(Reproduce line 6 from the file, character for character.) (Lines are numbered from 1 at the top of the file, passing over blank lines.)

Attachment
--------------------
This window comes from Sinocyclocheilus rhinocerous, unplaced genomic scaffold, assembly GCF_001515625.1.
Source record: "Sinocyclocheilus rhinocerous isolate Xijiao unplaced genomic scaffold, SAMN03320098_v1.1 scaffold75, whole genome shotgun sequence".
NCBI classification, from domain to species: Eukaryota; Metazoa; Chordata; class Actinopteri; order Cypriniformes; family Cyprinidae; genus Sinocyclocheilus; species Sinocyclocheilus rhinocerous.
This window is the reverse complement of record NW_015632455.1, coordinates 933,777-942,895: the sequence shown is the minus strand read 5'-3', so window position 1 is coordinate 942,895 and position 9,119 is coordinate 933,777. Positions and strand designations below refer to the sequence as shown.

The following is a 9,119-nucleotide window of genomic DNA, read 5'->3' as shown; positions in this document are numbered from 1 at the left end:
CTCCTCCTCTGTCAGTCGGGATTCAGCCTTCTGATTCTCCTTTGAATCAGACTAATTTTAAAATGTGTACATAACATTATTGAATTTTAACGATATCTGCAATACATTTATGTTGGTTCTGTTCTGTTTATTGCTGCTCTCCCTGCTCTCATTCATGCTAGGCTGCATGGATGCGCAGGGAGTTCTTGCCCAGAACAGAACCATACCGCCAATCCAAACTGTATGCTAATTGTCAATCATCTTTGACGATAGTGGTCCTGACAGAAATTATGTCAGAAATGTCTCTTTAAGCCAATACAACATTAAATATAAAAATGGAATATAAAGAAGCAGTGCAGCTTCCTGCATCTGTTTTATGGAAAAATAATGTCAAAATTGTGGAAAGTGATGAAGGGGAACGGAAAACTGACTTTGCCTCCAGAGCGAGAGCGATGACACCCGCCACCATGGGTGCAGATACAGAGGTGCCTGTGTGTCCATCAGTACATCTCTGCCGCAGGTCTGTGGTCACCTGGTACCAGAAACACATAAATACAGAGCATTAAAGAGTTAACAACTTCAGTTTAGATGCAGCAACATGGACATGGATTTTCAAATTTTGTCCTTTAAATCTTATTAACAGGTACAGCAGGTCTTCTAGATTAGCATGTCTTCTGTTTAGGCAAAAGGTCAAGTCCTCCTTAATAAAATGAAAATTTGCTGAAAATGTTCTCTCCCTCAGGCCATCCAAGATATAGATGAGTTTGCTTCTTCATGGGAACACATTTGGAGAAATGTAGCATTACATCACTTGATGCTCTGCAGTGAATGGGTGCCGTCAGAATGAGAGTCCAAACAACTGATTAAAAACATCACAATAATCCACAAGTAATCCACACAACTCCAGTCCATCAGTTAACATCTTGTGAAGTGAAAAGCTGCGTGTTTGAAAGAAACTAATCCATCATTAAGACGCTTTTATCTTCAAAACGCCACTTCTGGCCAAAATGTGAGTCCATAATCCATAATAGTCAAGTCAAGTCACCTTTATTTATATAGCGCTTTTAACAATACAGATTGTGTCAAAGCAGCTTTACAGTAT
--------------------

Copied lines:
CTCCTCCTCTGTCAGTCGGGATTCAGCCTTCTGATTCTCCTTTGAATCAGACTAATTTTAAAATGTGTACATAACATTATTGAATTTTAACGATATCTGCAATACATTTATGTTGGTTCTGTTCTGTTTATTGCTGCTCTCCCTGCTCTCATTCATGCTAGGCTGCATGGATGCGCAGGGAGTTCTTGCCCAGAACAGAACCATACCGCCAATCCAAACTGTATGCTAATTGTCAATCATCTTTGACGATAGTGGTCCTGACAGAAATTATGTCAGAAATGTCTCTTTAAGCCAATACAACATTAAATATAAAAATGGAATATAAAGAAGCAGTGCAGCTTCCTGCATCTGTTTTATGGAAAAATAATGTCAAAATTGTGGAAAGTGATGAAGGGGAACGGAAAACTGACTTTGCCTCCAGAGCGAGAGCGATGACACCCGCCACCATGGGTGCAGATACAGAGGTGCCTGTGTGTCCATCAGTACATCTCTGCCGCAGGTCTGTGGTCACCTGGTACCAGAAACACATAAATACAGAGCATTAAAGAGTTAACAACTTCAGTTTAGATGCAGCAACATGGACATGGATTTTCAAATTTTGTCCTTTAAATCTTATTAACAGGTACAGCAGGTCTTCTAGATTAGCATGTCTTCTGTTTAGGCAAAAGGTCAAGTCCTCCTTAATAAAATGAAAATTTGCTGAAAATGTTCTCTCCCTCAGGCCATCCAAGATATAGATGAGTTTGCTTCTTCATGGGAACACATTTGGAGAAATGTAGCATTACATCACTTGATGCTCTGCAGTGAATGGGTGCCGTCAGAATGAGAGTCCAAACAACTGATTAAAAACATCACAATAATCCACAAGTAATCCACACAACTCCAGTCCATCAGTTAACATCTTGTGAAGTGAAAAGCTGCGTGTTTGAAAGAAACTAATCCATCATTAAGACGCTTTTATCTTCAAAACGCCACTTCTGGCCAAAATGTGAGTCCATAATCCATAATAGTCAAGTCAAGTCACCTTTATTTATATAGCGCTTTTAACAATACAGATTGTGTCAAAGCAGCTTTACAGTAT